Lawmakers in Israel unanimously voted to pass a bill decriminalizing the use of cannabis in its first reading. The bill, sponsored by Public Security Minister Gilad Erdan, was approved by the Ministerial Legislation Committee with a 38-0 vote.
The bill means that people caught smoking pot for the first and second time would not be arrested and prosecuted but would only need to pay a fine.
First-time adult offenders will be fined 1,000 shekels ($265), while second-time offenders will be fined 2,000 shekels. Third-time offenders will face a probation period and won’t be charged provided that they accept several possible measures, including participating in a rehabilitation program and surrendering their drivers’ license and gun. Only those caught for the fourth time will be subject to criminal proceedings.
Meanwhile, minors who are caught smoking cannabis will be prosecuted if they do not attend a legally mandated rehabilitation program.
“Getting caught with cannabis should not affect the future of someone who doesn’t lead a criminal lifestyle.” – Israeli legislators
Erdan’s proposed legislation did not specify the exact amount of cannabis that would be subject to fines, but the Anti-Drug Authority has previously recommended that fines will only apply for the possession of over 15 grams of weed.
Before it becomes law, the bill still needs to pass two further readings. And if passed, the legislation will be in effect for three years, which will serve as trial period.
In an accompanying explanation to the bill, lawmakers wrote that getting caught with cannabis should not affect the future of someone “who doesn’t lead a criminal lifestyle.” This explanatory note also stated that cannabis consumption rate among users aged 18 to 40 years old has risen from 5.5% in 2009 to 27% in 2016. Meanwhile, among teenagers, the increase is from 5% in 2009 to 10% in 2016.
“Drug policy should focus on prevention, education, and drug rehabilitation instead of criminalization. The end goal is for a more efficient and even enforcement.” – MK Gilad Erdan
Erdan said that they just want to reduce the harms of cannabis consumption and to avoid stigmatizing as criminals those who do use cannabis. He said that drug policy should focus on prevention, education, and drug rehabilitation instead of criminalization.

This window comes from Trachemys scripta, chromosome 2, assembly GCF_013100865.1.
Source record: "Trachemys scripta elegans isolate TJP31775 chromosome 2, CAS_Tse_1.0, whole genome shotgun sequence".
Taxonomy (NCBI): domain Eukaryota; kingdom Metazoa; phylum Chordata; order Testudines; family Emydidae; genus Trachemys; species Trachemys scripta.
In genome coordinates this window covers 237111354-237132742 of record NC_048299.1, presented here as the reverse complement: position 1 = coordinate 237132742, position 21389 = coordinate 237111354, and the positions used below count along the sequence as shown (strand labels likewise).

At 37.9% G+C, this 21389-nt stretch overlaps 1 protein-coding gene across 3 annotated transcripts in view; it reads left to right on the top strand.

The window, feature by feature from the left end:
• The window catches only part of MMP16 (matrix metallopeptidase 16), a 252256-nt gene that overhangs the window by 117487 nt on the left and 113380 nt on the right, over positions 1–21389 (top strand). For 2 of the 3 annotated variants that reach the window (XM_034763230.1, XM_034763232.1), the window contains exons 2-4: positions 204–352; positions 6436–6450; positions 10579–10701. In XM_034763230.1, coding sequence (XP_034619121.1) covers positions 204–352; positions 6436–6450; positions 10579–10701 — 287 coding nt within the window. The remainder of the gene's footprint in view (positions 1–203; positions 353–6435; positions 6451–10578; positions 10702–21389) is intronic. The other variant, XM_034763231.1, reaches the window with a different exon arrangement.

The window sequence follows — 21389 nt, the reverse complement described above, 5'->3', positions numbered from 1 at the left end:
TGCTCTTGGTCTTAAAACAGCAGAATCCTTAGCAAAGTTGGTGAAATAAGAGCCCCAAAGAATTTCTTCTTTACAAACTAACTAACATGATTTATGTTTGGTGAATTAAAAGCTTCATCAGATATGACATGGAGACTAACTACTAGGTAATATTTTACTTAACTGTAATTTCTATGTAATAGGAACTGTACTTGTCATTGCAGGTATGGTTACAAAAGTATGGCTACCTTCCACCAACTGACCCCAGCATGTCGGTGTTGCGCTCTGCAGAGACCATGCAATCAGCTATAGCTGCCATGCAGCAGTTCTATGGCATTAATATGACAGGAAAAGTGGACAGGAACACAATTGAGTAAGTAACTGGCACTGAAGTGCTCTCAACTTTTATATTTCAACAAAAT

Erdan explained that the end goal is for a more efficient and even enforcement.
According the United Nations Office on Drugs and Crime, almost 9% of Israelis use cannabis. Also, around 25,000 of the country’s population of 8 million carry a license to use cannabis for medical purposes.
“The law is not perfect, but it is already on its way to full legalization. There is still plenty of work ahead.” – MK Tamar Zandberg
It can be recalled that in 2017, hundreds of Israelis had gathered outside the Knesset for a sit-down protest calling for cannabis to be fully legalized.
Meretz MK Tamar Zandberg, who is also the chairwoman of the Knesset Committee on Drug and Alcohol Abuse, said that the law is not perfect, but it is already on its way to full legalization. She admits, though, that there is still plenty of work ahead.
Israel is a known pioneer in the field of medical cannabis research and innovation. However, the drug is still illegal, although it is allowed for specified medical purposes.
In April 2017, it was reported that the Israeli government was considering further liberalization of the country’s recreational cannabis laws. (You can learn more about the country’s position on cannabis through our previous articles, which you can view here and here.)
Likud MK Sharren Haskel also said that while the bill is not exactly what she hoped for, it is a change towards the right direction. Both Haskel and Zandberg had called for the legalization and complete decriminalization of cannabis.